NACA cowling

The NACA hood is an engine cowling for radial engines of aircraft.

The hood makes sure that cooling air can flow through the concentrically around the propeller shaft and the crank arranged inlet opening from the front and from there on the hottest items, so the cylinder, and particularly the cylinder heads of the radial engine. Then delivers the heated air from an annular gap which is provided normally with adjustable cowl flaps, back off. Through this Luftausströmklappen the rear end of the hood, the air flow to the respective motor load or the cooling requirement can be customized. The NACA hood reduces the turbulent flow behind the otherwise free-standing beam or propeller slipstream components of a radial engine and simultaneously produces a clean aerodynamic transition from the engine to the fuselage or engine nacelle. Thus, the ring reduces the air resistance of the power plant significantly, at the same time it provides an optimal flow of cooling air safely.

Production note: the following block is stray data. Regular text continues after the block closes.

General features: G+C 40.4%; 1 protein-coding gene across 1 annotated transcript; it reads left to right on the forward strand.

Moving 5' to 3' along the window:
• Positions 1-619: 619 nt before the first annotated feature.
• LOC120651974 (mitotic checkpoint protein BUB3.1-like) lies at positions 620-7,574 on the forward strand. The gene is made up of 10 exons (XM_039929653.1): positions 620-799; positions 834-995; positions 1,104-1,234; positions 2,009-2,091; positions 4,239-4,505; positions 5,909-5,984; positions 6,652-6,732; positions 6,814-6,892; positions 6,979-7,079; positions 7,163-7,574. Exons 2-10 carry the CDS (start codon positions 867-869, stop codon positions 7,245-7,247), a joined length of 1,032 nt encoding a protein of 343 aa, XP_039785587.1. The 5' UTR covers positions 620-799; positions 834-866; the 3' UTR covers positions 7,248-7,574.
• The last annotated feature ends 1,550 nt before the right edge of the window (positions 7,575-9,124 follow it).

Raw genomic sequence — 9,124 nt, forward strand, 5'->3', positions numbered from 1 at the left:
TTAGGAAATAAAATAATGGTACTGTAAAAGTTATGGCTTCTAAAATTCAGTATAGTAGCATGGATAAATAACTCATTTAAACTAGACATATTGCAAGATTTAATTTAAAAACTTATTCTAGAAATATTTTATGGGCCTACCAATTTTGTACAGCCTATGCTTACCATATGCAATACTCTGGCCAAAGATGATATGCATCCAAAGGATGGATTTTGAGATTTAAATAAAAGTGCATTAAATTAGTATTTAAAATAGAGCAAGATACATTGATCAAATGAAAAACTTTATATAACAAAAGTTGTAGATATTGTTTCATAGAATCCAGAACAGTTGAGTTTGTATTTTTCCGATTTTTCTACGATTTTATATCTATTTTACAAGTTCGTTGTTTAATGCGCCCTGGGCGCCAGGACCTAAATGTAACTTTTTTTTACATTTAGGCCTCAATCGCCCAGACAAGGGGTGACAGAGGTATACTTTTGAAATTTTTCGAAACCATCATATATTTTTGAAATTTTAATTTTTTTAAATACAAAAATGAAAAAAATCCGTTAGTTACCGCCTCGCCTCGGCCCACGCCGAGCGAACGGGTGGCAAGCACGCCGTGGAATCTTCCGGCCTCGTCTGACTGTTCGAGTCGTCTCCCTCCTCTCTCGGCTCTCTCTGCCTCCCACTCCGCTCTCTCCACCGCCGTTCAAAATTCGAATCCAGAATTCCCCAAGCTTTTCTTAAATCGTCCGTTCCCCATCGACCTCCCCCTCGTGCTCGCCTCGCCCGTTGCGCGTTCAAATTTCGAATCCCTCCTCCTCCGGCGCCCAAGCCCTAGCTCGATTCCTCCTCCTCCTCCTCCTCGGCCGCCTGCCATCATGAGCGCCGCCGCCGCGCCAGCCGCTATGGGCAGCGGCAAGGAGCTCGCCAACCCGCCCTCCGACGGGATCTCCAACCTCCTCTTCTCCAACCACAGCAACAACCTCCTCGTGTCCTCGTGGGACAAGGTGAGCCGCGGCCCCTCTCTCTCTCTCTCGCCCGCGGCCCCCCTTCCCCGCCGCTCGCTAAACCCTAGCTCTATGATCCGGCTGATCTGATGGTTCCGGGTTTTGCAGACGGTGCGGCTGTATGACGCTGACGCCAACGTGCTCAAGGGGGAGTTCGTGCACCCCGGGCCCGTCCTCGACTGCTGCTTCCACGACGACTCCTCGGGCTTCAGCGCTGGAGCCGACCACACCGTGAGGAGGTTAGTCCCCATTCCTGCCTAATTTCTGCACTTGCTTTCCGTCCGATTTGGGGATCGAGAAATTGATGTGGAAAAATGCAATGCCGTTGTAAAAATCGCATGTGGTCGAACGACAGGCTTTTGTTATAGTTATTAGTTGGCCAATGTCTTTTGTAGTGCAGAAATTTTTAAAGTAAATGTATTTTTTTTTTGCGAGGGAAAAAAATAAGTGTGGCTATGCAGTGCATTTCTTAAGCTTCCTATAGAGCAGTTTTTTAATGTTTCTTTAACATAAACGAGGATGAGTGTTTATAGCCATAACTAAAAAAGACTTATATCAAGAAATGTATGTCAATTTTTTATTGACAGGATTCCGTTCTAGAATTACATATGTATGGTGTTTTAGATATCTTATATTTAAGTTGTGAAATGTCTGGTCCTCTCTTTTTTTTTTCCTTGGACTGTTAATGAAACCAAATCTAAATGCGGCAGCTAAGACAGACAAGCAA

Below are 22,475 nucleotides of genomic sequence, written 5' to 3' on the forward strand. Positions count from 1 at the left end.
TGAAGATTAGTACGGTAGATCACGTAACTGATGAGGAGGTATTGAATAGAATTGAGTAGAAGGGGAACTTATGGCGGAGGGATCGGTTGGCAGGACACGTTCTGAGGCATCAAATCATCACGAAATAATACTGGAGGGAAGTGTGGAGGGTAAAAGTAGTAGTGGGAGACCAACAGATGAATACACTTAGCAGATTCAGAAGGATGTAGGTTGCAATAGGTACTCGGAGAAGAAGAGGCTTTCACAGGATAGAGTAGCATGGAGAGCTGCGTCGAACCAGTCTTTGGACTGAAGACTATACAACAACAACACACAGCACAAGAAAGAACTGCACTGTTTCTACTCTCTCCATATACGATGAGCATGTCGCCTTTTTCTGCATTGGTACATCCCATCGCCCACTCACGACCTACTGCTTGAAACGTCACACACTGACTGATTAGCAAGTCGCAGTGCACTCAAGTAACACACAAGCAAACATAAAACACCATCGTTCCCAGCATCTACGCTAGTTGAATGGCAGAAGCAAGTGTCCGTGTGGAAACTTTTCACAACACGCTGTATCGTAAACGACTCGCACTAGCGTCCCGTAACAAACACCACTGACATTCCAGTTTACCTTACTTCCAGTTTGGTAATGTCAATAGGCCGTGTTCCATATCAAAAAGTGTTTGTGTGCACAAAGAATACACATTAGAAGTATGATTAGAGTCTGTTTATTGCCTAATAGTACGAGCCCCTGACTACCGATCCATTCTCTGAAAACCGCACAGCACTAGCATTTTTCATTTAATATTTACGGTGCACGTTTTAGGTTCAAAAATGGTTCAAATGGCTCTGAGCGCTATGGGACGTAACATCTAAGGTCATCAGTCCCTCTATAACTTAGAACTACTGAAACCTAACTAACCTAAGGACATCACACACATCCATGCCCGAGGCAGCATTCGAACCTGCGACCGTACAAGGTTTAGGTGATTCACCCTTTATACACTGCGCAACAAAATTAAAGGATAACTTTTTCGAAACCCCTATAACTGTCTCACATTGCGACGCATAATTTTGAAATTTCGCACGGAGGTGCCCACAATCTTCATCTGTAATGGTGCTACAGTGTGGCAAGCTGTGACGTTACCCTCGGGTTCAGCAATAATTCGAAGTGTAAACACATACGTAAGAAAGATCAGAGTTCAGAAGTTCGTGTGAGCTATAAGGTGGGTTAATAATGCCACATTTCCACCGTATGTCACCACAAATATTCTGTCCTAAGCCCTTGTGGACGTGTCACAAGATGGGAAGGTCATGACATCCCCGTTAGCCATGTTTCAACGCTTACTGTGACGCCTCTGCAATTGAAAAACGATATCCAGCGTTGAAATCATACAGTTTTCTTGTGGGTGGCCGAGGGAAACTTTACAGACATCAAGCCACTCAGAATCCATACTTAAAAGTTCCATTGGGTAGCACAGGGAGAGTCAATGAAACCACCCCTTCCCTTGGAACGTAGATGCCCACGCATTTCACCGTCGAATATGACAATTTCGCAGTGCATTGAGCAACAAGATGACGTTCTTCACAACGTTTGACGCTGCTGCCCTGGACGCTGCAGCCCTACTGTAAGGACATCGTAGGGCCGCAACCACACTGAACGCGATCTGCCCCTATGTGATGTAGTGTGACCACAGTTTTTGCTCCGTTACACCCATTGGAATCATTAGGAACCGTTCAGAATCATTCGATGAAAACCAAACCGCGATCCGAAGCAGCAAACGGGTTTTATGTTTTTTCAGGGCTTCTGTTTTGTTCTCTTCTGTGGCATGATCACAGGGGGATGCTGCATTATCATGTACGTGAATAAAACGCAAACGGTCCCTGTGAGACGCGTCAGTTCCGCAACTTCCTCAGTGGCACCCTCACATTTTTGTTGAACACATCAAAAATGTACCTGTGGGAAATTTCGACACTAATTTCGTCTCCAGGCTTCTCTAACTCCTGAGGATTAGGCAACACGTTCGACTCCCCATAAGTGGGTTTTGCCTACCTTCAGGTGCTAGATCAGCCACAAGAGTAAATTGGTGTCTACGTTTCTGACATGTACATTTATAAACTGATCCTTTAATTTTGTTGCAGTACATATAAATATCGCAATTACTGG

The NACA hood was developed by a development team led by Fred Weick at the National Advisory Committee for Aeronautics ( NACA ) in 1928 in one of the first large-scale wind tunnels. The experimental aircraft, a Curtiss P-5 biplane with a radial engine type Wright J -5, reached with the hood 220 km / h instead of 190 km / h, without anything else has been changed on the aircraft.

The results meant that virtually all the models that used a radial engine, have been equipped since 1932 with a corresponding hood. More radical interpretations in jet cooler design meant that the panels even net thrust delivered at certain altitudes above certain speeds.